Synopses & Reviews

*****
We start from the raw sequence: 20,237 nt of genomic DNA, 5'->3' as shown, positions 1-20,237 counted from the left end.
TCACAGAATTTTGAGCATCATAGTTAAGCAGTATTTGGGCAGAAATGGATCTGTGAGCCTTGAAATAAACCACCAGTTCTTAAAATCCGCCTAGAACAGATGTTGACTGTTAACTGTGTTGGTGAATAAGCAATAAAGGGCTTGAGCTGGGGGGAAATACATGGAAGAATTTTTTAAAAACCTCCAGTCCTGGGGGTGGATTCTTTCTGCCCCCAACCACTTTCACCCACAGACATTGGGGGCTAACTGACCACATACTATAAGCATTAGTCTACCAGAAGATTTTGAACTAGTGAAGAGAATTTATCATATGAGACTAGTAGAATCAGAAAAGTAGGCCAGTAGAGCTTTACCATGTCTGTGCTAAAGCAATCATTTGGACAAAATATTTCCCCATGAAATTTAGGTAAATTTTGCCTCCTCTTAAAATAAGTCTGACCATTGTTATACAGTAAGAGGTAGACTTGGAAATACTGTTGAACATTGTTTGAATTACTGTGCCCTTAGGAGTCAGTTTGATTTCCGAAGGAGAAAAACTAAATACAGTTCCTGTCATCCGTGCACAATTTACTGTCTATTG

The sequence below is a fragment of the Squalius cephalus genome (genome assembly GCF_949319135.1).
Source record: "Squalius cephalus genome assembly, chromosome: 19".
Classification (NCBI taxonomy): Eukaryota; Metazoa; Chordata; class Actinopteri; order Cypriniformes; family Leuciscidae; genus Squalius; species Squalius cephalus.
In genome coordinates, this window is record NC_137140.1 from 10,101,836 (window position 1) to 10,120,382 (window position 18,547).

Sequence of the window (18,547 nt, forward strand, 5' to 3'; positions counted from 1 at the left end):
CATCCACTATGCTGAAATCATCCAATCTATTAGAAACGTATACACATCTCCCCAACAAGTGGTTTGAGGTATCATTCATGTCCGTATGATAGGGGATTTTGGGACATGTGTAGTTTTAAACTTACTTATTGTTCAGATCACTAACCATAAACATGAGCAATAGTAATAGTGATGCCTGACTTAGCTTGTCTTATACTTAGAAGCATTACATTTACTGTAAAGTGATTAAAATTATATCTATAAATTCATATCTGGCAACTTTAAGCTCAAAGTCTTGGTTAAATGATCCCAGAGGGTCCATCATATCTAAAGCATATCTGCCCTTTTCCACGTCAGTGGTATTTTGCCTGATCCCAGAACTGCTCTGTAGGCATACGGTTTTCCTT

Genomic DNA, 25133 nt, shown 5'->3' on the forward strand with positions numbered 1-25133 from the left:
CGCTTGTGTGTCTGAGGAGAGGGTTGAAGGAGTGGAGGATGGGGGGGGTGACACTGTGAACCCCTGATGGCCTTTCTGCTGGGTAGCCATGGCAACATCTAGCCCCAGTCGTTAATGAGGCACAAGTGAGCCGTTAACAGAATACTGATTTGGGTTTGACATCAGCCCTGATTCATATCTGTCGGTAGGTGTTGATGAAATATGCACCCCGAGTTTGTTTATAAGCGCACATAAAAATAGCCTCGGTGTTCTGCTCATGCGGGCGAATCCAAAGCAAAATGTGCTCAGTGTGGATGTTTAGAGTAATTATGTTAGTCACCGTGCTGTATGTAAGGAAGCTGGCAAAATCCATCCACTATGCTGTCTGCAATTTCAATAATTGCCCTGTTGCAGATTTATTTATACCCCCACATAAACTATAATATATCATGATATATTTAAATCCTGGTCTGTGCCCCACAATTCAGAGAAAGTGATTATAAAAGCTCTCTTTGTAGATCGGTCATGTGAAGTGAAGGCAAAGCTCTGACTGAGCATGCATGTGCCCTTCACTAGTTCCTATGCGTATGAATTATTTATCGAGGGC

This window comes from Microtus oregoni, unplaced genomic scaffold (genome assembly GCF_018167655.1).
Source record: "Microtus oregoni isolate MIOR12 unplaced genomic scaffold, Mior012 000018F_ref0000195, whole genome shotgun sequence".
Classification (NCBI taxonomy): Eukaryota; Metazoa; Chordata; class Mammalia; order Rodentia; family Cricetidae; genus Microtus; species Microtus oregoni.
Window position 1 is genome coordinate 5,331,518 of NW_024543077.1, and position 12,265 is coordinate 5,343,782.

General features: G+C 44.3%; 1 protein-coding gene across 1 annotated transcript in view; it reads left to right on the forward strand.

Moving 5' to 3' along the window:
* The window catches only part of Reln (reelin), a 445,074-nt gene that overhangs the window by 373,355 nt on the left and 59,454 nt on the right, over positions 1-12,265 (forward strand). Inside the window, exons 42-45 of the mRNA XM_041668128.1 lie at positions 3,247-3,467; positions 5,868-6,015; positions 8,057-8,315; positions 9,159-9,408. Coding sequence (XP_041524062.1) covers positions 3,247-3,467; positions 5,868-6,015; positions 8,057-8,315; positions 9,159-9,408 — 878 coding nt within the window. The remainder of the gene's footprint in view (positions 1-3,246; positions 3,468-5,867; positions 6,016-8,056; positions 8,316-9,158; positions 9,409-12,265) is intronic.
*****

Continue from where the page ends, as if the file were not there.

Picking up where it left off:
This monograph is concerned with the problem of getting computers to transform formal language definitions into compilers. Its purpose is to demonstrate how certain simple theoretical ideas can be used to generate compilers and even compiler generators. As the title suggests, a realistic assessment of the relationship between the complexity of realistic compilation and the relative simplicity studied in theoretical work is attempted. The monograph contains an overview of existing compiler generators. The CERES '83 compiler generator, developed by Neil D. Jones and the author, is described in detail. The CERES system is based on the idea of composing language definitions and it serves as an example of a powerful novel "bootstrapping" technique by which one can generate compiler generators as well as compilers by considering a compiler generator to be, in a sense which is made mathematically precise, a special kind of compiler. The core of the CERES system is a two-page-long machine generated compiler generator. The approach uses ideas from denotational semantics and many-sorted algebra and connects them with novel ideas about how to treat programs and language definitions as data. Considerable effort has been made to present the necessary theory in a manner suitable for readers who have some practical experience but not necessarily a theoretical background in semantics.